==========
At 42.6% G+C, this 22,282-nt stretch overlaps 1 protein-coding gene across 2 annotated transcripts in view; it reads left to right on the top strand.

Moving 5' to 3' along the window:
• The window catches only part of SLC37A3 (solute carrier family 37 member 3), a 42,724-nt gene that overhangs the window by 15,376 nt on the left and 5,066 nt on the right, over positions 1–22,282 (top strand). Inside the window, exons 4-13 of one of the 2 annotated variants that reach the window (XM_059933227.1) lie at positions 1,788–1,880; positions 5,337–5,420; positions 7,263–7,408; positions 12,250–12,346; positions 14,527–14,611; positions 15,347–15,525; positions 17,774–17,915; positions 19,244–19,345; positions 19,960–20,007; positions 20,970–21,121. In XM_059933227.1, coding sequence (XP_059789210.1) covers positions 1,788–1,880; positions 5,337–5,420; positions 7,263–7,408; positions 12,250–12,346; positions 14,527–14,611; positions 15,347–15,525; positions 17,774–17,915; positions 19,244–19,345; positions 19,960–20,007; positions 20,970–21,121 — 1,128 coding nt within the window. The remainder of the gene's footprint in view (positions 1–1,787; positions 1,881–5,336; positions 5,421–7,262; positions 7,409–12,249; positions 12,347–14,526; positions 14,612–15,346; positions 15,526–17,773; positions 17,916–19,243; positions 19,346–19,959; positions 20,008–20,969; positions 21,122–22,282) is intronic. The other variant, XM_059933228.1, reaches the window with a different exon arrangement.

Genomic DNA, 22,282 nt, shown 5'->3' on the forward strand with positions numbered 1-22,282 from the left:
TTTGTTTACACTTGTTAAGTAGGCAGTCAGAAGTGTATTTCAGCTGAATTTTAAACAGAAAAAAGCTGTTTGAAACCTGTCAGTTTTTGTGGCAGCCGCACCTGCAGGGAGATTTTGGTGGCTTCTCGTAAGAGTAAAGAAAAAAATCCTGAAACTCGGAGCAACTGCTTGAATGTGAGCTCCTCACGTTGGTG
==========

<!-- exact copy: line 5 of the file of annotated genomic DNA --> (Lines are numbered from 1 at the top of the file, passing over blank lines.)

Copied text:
TTTGTTTACACTTGTTAAGTAGGCAGTCAGAAGTGTATTTCAGCTGAATTTTAAACAGAAAAAAGCTGTTTGAAACCTGTCAGTTTTTGTGGCAGCCGCACCTGCAGGGAGATTTTGGTGGCTTCTCGTAAGAGTAAAGAAAAAAATCCTGAAACTCGGAGCAACTGCTTGAATGTGAGCTCCTCACGTTGGTG